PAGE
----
How To Protect Yourself From Malware Attacks
Malware, short for malicious software, seems to be everywhere on the internet nowadays.
In the most technical sense, malware is an umbrella term referring to all forms of hostile software with a more common term like viruses, worms, ransomware, trojan horses and more.
Nearly one million new malicious software were released EACH DAY last year.
According to Kaspersky Lab solutions, 342,566,061 malware attacks were reported in 2015 across 191 countries. The report also states that the standard antivirus detected only a total of 185,801,835 unique malware and potentially unwanted viruses.
Just as they are everywhere, malware can easily sneak into any devices as they are usually found attached to emails or on a false online advertisement.
How Malware Attacks Affect Your Business
Like real life viruses, malware sneak into your device without notice to wreak havoc until it was too late.
A malware is created especially to exploit system and breach data. Information leaked could either be confidential company information like client records or any personal valued information like credit card details.
Just one malware attack can potentially damage your business. What seems to be a little harmless and unwanted software can ultimately cause downtime to your system and exploit your client data. All these damages lead to bad customer experience and severe reputational damage that may affect your current, and future clients.
For such a small bug, your business’ risk could be exponential.
Antivirus and antimalware protection, although necessary, can’t just take on all of the responsibility.
It’s time to stop taking your business’ security for granted against malware attacks and more.
Comlink Solutions listed down a simple guide for businesses of all sizes in dealing with Malware Attacks. Be cautious, alert, and follow these security measures to mitigate the danger and exposure to malicious activities on your system.
How To Protect Yourself From Malware Attacks
1. Find the S on the HTTPS
Ever noticed the single letter difference of a website’s link? The HTTP/HTTPS, to be exact? Here’s a quick overview on a one letter addition. The ‘S’ addition stands for ‘Secure’.
Logs over a regular non-secured HTTP means either open or a weak communication encryption between a user and a website which easily permits hackers into stealing your credit card details or social security number. Long story short, the security certificate validates the security and customer privacy of a website.
As most websites are already certified with HTTPS, some created for online theft (like piracy websites) are very low on security.
What you can do: browsers such as internet explorer, firefox, and chrome are typically tougher on none certified websites. In some cases, they may even alert the user that they are about to cross to a non-secured website and would suggest them not to cross.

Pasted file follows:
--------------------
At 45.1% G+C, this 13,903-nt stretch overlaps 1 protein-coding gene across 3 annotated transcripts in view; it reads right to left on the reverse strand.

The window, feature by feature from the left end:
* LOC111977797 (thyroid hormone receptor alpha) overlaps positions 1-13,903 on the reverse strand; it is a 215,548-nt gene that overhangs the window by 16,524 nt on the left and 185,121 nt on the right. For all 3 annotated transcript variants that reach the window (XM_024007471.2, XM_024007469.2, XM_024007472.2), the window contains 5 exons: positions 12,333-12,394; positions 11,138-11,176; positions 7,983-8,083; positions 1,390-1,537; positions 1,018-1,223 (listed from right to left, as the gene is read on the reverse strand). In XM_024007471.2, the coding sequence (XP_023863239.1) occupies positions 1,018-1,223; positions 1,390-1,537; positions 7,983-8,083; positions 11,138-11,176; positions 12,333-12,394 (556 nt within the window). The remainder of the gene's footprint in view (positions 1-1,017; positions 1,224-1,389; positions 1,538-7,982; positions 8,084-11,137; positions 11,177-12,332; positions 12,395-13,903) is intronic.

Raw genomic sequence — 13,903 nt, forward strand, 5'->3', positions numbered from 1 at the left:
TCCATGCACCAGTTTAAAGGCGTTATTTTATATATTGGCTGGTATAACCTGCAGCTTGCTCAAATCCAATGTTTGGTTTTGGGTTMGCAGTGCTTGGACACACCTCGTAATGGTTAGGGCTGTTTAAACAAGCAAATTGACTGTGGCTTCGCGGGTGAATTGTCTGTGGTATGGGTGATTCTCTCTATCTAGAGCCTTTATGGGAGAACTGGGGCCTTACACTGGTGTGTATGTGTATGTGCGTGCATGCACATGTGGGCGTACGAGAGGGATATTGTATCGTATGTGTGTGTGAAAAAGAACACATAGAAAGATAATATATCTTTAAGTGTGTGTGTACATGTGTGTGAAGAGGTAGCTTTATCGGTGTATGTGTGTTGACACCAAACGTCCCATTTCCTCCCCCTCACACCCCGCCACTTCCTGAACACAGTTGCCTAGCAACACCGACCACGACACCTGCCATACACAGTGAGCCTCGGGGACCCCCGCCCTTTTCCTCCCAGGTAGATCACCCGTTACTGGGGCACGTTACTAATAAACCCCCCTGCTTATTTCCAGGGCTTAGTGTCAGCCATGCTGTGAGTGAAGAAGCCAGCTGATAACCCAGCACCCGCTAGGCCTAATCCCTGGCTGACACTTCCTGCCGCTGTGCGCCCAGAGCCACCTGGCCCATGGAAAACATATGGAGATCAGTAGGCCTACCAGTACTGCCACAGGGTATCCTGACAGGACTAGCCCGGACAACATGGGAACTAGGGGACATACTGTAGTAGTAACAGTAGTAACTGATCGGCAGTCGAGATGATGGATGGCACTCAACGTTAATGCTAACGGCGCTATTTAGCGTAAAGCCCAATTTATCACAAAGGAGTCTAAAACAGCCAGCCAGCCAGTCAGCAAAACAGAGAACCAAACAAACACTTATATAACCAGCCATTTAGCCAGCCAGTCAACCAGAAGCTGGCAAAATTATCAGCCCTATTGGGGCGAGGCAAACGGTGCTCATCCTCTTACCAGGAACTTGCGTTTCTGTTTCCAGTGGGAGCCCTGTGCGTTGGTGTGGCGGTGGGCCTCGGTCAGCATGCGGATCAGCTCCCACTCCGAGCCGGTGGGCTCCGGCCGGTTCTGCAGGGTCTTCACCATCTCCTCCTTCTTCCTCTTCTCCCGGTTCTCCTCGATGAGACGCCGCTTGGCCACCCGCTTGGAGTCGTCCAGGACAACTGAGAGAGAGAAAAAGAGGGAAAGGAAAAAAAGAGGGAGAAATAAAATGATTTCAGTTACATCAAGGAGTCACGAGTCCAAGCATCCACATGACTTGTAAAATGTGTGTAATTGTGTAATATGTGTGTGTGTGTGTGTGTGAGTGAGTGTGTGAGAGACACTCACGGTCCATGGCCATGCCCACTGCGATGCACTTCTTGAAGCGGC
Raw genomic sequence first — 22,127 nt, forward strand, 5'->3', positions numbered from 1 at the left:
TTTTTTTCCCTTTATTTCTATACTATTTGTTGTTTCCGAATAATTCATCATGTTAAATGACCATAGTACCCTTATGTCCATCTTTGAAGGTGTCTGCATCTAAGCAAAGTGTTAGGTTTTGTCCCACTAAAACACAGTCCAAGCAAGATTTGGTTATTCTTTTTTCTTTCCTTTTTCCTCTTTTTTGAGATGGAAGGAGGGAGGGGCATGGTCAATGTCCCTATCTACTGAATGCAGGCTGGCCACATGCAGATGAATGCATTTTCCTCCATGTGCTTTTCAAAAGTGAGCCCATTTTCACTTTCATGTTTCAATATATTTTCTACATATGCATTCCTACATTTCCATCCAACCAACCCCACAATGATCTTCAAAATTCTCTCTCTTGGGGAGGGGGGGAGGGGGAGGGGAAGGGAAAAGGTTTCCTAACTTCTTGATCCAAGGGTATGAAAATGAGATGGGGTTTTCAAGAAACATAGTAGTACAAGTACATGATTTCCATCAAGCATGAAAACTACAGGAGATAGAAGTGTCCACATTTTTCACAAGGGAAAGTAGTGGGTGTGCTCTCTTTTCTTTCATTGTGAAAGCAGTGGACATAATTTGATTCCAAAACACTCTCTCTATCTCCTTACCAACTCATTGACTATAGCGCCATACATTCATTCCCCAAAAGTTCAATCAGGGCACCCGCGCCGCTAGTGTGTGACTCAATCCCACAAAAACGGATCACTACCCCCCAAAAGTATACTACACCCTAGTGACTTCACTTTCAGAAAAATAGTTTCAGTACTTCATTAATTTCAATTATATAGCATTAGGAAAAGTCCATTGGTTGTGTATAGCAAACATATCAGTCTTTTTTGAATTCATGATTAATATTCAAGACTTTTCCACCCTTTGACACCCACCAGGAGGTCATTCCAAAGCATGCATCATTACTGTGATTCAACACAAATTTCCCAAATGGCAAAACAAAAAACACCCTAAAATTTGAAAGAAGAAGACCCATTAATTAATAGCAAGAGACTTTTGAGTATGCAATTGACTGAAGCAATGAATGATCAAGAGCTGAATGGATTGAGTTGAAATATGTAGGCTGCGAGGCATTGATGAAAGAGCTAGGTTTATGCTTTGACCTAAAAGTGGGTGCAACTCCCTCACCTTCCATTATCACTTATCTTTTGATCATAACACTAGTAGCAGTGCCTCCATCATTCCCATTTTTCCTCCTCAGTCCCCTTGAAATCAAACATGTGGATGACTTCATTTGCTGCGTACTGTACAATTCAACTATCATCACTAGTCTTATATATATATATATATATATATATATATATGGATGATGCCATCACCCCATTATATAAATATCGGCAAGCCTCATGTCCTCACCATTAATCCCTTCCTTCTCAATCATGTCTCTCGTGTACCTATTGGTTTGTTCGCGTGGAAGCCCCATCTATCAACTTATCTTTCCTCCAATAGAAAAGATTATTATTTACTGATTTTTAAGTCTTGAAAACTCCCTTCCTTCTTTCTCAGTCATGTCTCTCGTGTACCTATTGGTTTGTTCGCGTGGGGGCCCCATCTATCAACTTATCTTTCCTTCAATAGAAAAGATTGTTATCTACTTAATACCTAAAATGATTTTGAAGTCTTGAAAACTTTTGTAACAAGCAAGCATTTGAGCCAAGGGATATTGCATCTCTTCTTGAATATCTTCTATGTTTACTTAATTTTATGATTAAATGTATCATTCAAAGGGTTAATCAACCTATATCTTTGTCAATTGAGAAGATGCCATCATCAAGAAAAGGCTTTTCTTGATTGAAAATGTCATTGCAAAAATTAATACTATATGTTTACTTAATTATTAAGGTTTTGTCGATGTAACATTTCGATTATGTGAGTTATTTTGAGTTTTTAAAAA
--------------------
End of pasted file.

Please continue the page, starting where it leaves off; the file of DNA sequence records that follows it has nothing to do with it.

In addition, you can encourage your team to be cautious of a web link’s destination. Remind them to hover over a suspicious anchor text. This allows user to see the supposed URL appearing on the bottom left part of the browser for precaution.
2. Be attentive of shared and attached files
A cybercriminal can easily plant a malware along with the attached work file via email or other file-sharing platforms. Impersonating an authorized persona through email with an attached unwanted file can jeopardize your systems.
What To Do: McAfee listed down a few file types in detecting malwares. It is advised not to download files with the extensions such as: .exe, .scr, .lnk, .vbs, .dll, .bin, and .cmd.
3. Be watchful of all software downloads and installs
Be mindful and sceptical in every software downloads — regardless if a program looks legitimate. Try not to be all too trustful because the software’s intended purpose is not always the case.
Cybercriminals have become smarter. Setting up a false account and copying official software to make theirs look legitimate is an easy extra step if they want to steal confidential information.
What To Do: Download software only from their official sites. Be careful with pop-up ads with attempts to download unnecessary software applications. Don’t be distracted and click any additional email link or ads – just come and leave with only the intended software needed.
4. Know that malware can be downloaded and installed without any intent
Drive-by downloads don’t give you very much control on what you download on your device. These downloads automatically infiltrate your computer even when a user only visits a malicious website. Naturally, if an average computer user would see this, they would quickly tap the X to close the window. But this doesn’t fix anything since some browsers would still continue the download in the background process or would continue where it left of when opened.
What To Do: Teach your staff to ultimately shut down the process by closing the browser on Windows Task Manager if using a PC, or Activity Monitor for Mac users.
As aforementioned: while antivirus and antimalware solutions are necessary and can be comforting, these programs can only be so limited.
The best protection that you have against malware attacks is supporting your AV software by being cautious on what you download. As well as to be in touch with your Managed Service Provider to support a backup solution on a case to case basis.
Comlink Solutions is an experienced and established IT Solutions in Sydney. We specializing in backup and disaster recovery, project management, relocation, office 365, cloud migration, and an all-around IT specialist passionate about providing proven solutions to clients and businesses.